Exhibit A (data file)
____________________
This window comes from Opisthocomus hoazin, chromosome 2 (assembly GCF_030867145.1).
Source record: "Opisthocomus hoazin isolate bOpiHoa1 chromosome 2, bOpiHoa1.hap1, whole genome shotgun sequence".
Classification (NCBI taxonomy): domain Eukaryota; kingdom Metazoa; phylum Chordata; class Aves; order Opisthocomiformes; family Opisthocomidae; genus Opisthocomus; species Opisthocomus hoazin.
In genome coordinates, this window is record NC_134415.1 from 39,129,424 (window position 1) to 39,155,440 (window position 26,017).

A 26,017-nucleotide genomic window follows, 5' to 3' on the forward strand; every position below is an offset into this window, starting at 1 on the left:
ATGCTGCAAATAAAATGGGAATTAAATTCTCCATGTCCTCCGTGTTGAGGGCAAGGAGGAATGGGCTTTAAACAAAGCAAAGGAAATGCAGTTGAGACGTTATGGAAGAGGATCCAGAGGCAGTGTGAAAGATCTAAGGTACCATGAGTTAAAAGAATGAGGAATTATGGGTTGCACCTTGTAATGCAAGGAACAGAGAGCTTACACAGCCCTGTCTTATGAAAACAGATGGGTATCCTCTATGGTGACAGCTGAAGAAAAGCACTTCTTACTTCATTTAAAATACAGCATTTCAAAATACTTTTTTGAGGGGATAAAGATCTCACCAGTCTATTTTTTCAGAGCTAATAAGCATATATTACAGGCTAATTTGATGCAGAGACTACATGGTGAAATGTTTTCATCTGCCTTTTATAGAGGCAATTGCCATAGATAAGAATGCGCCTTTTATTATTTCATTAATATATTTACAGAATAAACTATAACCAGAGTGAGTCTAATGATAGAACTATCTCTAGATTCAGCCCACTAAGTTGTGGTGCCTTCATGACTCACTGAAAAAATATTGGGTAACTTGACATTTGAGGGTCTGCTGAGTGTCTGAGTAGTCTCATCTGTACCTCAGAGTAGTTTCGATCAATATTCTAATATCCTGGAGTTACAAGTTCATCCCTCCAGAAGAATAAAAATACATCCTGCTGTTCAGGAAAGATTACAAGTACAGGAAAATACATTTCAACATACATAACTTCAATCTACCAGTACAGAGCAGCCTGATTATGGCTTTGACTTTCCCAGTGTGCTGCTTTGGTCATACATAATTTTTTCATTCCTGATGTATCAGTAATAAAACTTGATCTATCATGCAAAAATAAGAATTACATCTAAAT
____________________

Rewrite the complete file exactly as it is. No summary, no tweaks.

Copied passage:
This window comes from Opisthocomus hoazin, chromosome 2 (assembly GCF_030867145.1).
Source record: "Opisthocomus hoazin isolate bOpiHoa1 chromosome 2, bOpiHoa1.hap1, whole genome shotgun sequence".
Classification (NCBI taxonomy): domain Eukaryota; kingdom Metazoa; phylum Chordata; class Aves; order Opisthocomiformes; family Opisthocomidae; genus Opisthocomus; species Opisthocomus hoazin.
In genome coordinates, this window is record NC_134415.1 from 39,129,424 (window position 1) to 39,155,440 (window position 26,017).

A 26,017-nucleotide genomic window follows, 5' to 3' on the forward strand; every position below is an offset into this window, starting at 1 on the left:
ATGCTGCAAATAAAATGGGAATTAAATTCTCCATGTCCTCCGTGTTGAGGGCAAGGAGGAATGGGCTTTAAACAAAGCAAAGGAAATGCAGTTGAGACGTTATGGAAGAGGATCCAGAGGCAGTGTGAAAGATCTAAGGTACCATGAGTTAAAAGAATGAGGAATTATGGGTTGCACCTTGTAATGCAAGGAACAGAGAGCTTACACAGCCCTGTCTTATGAAAACAGATGGGTATCCTCTATGGTGACAGCTGAAGAAAAGCACTTCTTACTTCATTTAAAATACAGCATTTCAAAATACTTTTTTGAGGGGATAAAGATCTCACCAGTCTATTTTTTCAGAGCTAATAAGCATATATTACAGGCTAATTTGATGCAGAGACTACATGGTGAAATGTTTTCATCTGCCTTTTATAGAGGCAATTGCCATAGATAAGAATGCGCCTTTTATTATTTCATTAATATATTTACAGAATAAACTATAACCAGAGTGAGTCTAATGATAGAACTATCTCTAGATTCAGCCCACTAAGTTGTGGTGCCTTCATGACTCACTGAAAAAATATTGGGTAACTTGACATTTGAGGGTCTGCTGAGTGTCTGAGTAGTCTCATCTGTACCTCAGAGTAGTTTCGATCAATATTCTAATATCCTGGAGTTACAAGTTCATCCCTCCAGAAGAATAAAAATACATCCTGCTGTTCAGGAAAGATTACAAGTACAGGAAAATACATTTCAACATACATAACTTCAATCTACCAGTACAGAGCAGCCTGATTATGGCTTTGACTTTCCCAGTGTGCTGCTTTGGTCATACATAATTTTTTCATTCCTGATGTATCAGTAATAAAACTTGATCTATCATGCAAAAATAAGAATTACATCTAAAT